There isn’t a long history of current craft beer in Mississippi, but it all starts with Mark and Leslie Henderson. After Mark served an apprenticeship at Crescent City Brewhouse in New Orleans, the couple opened Lazy Magnolia Brewing Company in rural Kiln in 2005. The brewery temporarily closed following the impact of Hurricane Katrina on the Gulf Coast, but the brewery was up and running within a month.
Since its opening Lazy Magnolia has fought an uphill battle to brew and distribute craft beer within the state. However, the changes in Mississippi’s beer laws wouldn’t have happened without Mark and Leslie opening Lazy Magnolia. Given the brewery’s role in Mississippi craft beer history it was especially exciting to visit the brewery after the state changed its laws to allow direct-to-consumer sales.
The brewery’s location in Kiln means if you’re visiting the Mississippi Gulf Coast that you’ll have to make a trek to visit it. However, there are a handful of billboards and plenty of signage advertising the brewery’s exit off I-10. The brewery building doesn’t have any glaring markers, but it’s easy to spot after passing Hancock High School (alma mater of Pro Football Hall of Famer Brett Favre). Like many breweries, the exterior is very unassuming, but given Lazy Magnolia’s founding as a packaging brewery that is not surprising.
Immediately inside the brewery is an enclosed area that serves as the taproom.
In addition to the bar with a digital menu there are about a half dozen tables with seating for approximately four to six people at each table.
And naturally, there is also a merchandise display, too.
After checking out the digital menu, my wife Katie and I decided to split a flight of beers. Due to Lazy Magnolia is widely available where we live in Alabama, so instead of sampling the brewery’s staples we opted to try some of the taproom-specific brews. We order the Lazy Saison, Me & the Dev-Ale (a strong ale), Bramblin’ Man (a blackberry wheat ale), and Gulf Porter. I also ordered an individual taster of Molé Olé (a brown ale with peppers) for myself. All were delicious, as I expected. The Molé Olé was especially interesting because I’ve typically found that breweries add peppers to stouts or porters, and cannot say that I’ve seen many breweries willing to experiment by adding peppers to brown ales.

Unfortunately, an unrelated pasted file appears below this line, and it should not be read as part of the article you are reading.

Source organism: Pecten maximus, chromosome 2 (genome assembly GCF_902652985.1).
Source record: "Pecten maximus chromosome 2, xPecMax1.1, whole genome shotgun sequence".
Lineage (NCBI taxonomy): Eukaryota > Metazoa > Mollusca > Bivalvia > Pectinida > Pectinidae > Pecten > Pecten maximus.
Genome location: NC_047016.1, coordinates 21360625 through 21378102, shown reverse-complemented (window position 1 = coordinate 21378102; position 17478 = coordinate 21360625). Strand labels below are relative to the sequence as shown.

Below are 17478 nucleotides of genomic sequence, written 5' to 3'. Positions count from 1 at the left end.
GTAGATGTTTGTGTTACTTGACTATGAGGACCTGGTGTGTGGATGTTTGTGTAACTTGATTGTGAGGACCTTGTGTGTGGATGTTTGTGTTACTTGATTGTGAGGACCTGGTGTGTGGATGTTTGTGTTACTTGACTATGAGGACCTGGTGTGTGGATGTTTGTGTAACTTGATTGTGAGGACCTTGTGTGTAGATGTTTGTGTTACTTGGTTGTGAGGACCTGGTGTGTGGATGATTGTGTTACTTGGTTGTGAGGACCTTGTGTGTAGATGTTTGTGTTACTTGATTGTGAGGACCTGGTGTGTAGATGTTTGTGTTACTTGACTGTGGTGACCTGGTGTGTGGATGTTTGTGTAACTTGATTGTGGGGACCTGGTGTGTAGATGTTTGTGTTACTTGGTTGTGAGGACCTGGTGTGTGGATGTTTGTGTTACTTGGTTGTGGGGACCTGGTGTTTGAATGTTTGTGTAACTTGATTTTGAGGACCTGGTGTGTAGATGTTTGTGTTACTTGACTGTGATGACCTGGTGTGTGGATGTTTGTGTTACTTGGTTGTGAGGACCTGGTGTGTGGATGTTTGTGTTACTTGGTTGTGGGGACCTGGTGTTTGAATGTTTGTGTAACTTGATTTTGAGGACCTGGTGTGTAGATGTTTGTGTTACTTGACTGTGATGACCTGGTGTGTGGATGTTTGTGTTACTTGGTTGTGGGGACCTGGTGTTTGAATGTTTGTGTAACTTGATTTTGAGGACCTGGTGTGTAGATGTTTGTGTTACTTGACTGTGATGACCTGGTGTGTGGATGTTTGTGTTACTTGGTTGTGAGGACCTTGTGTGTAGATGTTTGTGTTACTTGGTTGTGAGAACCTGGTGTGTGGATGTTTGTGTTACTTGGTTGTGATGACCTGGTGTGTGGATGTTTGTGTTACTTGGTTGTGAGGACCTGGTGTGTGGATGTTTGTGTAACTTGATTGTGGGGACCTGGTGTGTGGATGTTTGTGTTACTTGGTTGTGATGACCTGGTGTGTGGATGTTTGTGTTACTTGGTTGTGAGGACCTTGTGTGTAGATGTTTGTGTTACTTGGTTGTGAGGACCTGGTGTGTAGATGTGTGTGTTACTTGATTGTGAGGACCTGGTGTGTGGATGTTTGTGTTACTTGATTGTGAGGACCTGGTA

After finishing our flights, we waited to chat with Lazy Magnolia’s marketing assistant Anna Claire. While she wrapped up some responsibilities, Katie and I headed upstairs to check out more of the taproom.
Upstairs is a large entertainment space that includes a stage for live music, a pool table, and bar. It also provides an awesome overview of the brewery.
After exploring upstairs, Anna Claire took us on an impromptu tour. I say impromptu because while Mississippi law no longer restricts breweries to selling tours and offering free samples of beer, Lazy Magnolia still runs tours (read more here). I also say impromptu because a group had just finished a tour before we arrived, so Katie and I got a “private” tour.
The tour is like most brewery tours we have done previously. We learned about the brewing process, saw where the grain was delivered, etc.
What is unique to the tour at Lazy Magnolia is a pair of old ovens that Mark and Leslie bought from Popeyes years ago. While it may not seem like anything special, the ovens are critical to the history of Lazy Magnolia because it is in these ovens that they toast the pecans used to make Southern Pecan. It is a nut brown ale and is the beer that helped put Lazy Magnolia on the map.
In addition to the ovens, there is also a giant papier-mâché airplane hanging from the ceiling. The story goes that it was used as part of a Mardi Gras parade in New Orleans, and instead of being discarded (as is usually the case) Mark decided to bring it back to the brewery to display.
The tour was great, and as someone who enjoys history it was really cool getting to see the ovens used to toast pecans for Lazy Magnolia’s best-known beer. It may be a bit of a drive from the rest of the Mississippi Gulf Coast to visit Kiln, but it’s definitely worthwhile. The brewery hosts a First Friday event, the first Friday of each month, that includes live music and a special pint glass with food on-site for purchase. All proceeds from First Friday events go to a designated charity, too.
The drive from Biloxi to Lazy Magnolia takes about 40 minutes, but the experience is well worth it. Visitors get to see a piece of Mississippi craft beer history and drink some great craft beer.